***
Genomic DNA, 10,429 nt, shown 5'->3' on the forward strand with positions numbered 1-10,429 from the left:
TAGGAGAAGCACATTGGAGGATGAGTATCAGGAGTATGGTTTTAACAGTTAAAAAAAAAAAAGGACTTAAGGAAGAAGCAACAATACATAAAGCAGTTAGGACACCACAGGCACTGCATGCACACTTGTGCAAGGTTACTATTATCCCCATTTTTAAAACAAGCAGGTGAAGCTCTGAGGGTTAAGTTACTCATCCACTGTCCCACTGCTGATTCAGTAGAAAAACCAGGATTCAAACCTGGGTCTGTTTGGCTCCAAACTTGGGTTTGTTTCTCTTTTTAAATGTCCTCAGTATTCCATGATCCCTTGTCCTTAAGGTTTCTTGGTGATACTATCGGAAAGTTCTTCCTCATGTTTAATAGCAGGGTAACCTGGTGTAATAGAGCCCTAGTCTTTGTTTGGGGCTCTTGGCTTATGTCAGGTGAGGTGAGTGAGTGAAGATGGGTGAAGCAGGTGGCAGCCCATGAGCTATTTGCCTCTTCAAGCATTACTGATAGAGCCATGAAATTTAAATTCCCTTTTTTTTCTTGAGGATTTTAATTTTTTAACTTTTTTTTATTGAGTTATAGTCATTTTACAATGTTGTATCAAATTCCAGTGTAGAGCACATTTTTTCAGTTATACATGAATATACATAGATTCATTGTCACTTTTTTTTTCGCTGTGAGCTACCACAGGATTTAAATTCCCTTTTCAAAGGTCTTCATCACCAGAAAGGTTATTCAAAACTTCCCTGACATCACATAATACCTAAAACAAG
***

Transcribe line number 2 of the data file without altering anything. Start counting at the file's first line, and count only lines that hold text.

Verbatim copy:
TAGGAGAAGCACATTGGAGGATGAGTATCAGGAGTATGGTTTTAACAGTTAAAAAAAAAAAAGGACTTAAGGAAGAAGCAACAATACATAAAGCAGTTAGGACACCACAGGCACTGCATGCACACTTGTGCAAGGTTACTATTATCCCCATTTTTAAAACAAGCAGGTGAAGCTCTGAGGGTTAAGTTACTCATCCACTGTCCCACTGCTGATTCAGTAGAAAAACCAGGATTCAAACCTGGGTCTGTTTGGCTCCAAACTTGGGTTTGTTTCTCTTTTTAAATGTCCTCAGTATTCCATGATCCCTTGTCCTTAAGGTTTCTTGGTGATACTATCGGAAAGTTCTTCCTCATGTTTAATAGCAGGGTAACCTGGTGTAATAGAGCCCTAGTCTTTGTTTGGGGCTCTTGGCTTATGTCAGGTGAGGTGAGTGAGTGAAGATGGGTGAAGCAGGTGGCAGCCCATGAGCTATTTGCCTCTTCAAGCATTACTGATAGAGCCATGAAATTTAAATTCCCTTTTTTTTCTTGAGGATTTTAATTTTTTAACTTTTTTTTATTGAGTTATAGTCATTTTACAATGTTGTATCAAATTCCAGTGTAGAGCACATTTTTTCAGTTATACATGAATATACATAGATTCATTGTCACTTTTTTTTTCGCTGTGAGCTACCACAGGATTTAAATTCCCTTTTCAAAGGTCTTCATCACCAGAAAGGTTATTCAAAACTTCCCTGACATCACATAATACCTAAAACAAG